Designed to be a less invasive way to fuse the spine, lumbar inter-body fusion is generally used for the treatment of back pain caused by degenerative disc disease. When the procedure is performed from the front (anterior) of the spine, a minimally-invasive endoscopic technique may be used.
The disc space is approached through an incision in the abdomen. The damaged disc is partially removed, eliminating the inflammatory proteins within the disc. Temporary spacers are inserted into the empty disc space. This realigns the vertebral bones and lifts pressure from the pinched nerve roots. The surgeon will then replace the spacers with threaded metal cages. The surgeon creates a channel in the vertebral bones to hold the first cage. The cage is packed with bone graft and screwed tightly into the space. The other temporary spacer is removed and a channel is made for the second cage.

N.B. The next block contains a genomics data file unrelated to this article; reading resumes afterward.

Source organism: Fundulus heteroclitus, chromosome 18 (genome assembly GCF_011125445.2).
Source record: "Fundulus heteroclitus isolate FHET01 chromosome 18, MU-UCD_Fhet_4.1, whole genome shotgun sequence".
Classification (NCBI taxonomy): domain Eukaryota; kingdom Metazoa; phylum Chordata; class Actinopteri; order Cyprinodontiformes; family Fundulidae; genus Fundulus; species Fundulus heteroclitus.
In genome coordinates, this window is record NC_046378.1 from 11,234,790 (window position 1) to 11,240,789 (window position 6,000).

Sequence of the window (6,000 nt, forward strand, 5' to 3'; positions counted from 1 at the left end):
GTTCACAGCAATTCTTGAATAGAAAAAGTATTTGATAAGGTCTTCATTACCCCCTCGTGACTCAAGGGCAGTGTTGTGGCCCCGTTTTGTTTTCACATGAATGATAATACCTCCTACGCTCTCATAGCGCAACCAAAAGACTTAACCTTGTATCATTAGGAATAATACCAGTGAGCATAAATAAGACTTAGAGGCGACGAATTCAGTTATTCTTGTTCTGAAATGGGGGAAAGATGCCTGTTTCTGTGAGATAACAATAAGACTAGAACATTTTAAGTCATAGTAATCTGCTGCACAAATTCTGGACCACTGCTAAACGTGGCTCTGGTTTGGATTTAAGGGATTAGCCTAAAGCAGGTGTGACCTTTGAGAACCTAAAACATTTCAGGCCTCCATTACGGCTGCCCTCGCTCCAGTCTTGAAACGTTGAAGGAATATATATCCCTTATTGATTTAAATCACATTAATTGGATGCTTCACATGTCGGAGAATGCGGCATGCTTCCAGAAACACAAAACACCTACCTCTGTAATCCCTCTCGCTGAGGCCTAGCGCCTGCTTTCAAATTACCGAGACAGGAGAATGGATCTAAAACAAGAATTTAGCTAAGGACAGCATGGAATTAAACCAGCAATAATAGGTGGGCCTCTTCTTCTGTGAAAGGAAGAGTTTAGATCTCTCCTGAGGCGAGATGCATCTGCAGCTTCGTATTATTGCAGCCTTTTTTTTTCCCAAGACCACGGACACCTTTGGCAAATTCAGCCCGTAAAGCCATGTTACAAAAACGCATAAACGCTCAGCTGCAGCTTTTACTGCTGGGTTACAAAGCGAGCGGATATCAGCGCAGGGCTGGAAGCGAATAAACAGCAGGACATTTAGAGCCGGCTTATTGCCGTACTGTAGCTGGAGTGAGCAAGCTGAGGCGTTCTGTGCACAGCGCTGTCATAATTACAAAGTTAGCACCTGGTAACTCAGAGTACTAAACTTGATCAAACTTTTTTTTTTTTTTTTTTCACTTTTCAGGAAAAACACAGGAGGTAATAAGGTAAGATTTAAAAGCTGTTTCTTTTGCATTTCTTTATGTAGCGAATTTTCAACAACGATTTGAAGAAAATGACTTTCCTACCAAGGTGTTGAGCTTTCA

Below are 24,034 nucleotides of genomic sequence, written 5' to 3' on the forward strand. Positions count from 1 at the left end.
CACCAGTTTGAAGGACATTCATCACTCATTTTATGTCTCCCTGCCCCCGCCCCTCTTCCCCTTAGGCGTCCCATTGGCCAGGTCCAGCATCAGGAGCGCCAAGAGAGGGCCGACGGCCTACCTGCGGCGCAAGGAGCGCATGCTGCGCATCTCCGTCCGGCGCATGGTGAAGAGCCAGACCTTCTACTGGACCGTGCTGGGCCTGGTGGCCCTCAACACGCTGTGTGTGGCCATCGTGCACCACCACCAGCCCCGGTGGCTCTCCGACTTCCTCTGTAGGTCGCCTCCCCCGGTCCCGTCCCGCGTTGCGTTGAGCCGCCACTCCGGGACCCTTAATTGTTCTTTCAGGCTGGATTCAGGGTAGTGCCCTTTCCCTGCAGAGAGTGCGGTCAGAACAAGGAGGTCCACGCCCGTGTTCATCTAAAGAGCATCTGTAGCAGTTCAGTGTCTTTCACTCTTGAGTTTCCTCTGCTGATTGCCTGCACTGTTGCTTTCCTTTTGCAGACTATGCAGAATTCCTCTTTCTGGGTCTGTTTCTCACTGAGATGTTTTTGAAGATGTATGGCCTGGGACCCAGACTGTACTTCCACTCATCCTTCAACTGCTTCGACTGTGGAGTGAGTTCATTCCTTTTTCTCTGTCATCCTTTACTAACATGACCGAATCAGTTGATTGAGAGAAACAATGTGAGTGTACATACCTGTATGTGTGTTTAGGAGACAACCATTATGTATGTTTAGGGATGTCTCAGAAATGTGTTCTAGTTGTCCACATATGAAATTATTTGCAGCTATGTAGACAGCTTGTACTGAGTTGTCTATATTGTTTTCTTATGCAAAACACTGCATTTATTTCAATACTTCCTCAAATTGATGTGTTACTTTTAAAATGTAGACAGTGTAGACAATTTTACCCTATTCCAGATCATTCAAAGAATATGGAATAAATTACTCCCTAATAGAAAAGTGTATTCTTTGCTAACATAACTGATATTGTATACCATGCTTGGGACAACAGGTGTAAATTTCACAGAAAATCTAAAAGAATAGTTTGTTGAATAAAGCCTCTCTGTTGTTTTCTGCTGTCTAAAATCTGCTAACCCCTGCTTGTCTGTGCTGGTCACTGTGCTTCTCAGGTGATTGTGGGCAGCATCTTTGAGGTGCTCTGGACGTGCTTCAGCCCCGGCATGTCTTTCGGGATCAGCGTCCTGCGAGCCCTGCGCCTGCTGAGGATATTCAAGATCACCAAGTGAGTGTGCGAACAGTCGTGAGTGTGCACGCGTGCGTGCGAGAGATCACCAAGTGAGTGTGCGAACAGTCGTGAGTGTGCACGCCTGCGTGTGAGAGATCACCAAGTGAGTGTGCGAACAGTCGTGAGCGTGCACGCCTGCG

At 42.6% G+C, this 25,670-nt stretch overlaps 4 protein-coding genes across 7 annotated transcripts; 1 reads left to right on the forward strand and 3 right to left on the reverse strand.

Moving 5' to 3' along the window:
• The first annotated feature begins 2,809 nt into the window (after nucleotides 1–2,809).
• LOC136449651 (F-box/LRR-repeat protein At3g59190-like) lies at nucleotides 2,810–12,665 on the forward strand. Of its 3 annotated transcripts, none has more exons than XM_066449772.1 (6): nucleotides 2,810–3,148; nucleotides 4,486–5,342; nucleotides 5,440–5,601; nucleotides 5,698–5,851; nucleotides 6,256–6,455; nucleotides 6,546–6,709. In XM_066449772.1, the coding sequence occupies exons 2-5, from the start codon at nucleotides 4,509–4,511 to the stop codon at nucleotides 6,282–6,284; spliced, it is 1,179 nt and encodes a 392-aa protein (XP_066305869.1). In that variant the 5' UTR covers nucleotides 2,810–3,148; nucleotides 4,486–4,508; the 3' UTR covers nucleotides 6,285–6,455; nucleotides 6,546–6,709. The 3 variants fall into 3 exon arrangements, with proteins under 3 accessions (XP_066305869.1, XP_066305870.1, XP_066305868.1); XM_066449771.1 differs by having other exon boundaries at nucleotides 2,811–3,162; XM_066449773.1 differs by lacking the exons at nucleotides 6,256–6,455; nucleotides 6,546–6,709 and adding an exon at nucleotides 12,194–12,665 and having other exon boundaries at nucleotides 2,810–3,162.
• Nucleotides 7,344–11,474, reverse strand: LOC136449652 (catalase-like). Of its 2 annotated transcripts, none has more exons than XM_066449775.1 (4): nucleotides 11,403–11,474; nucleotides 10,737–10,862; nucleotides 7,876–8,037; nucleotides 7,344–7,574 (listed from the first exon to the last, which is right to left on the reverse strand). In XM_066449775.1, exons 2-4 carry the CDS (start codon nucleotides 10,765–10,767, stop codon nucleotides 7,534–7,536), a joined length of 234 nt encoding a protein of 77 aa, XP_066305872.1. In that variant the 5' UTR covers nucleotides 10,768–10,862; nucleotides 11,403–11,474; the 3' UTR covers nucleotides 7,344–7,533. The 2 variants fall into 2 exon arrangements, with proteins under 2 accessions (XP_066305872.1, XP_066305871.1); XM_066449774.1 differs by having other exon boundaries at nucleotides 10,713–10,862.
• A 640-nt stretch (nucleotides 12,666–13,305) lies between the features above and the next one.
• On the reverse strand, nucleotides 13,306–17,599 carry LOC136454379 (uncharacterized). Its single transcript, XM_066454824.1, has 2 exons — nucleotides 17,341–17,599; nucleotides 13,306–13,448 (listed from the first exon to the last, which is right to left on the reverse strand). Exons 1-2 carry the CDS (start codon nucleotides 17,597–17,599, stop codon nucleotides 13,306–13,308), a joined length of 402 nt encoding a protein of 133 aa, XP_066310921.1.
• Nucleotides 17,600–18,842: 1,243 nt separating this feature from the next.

The morselized bone graft will grow through and around the implants, forming a bone bridge that connects the vertebral bodies. This solid bone bridge is called a fusion.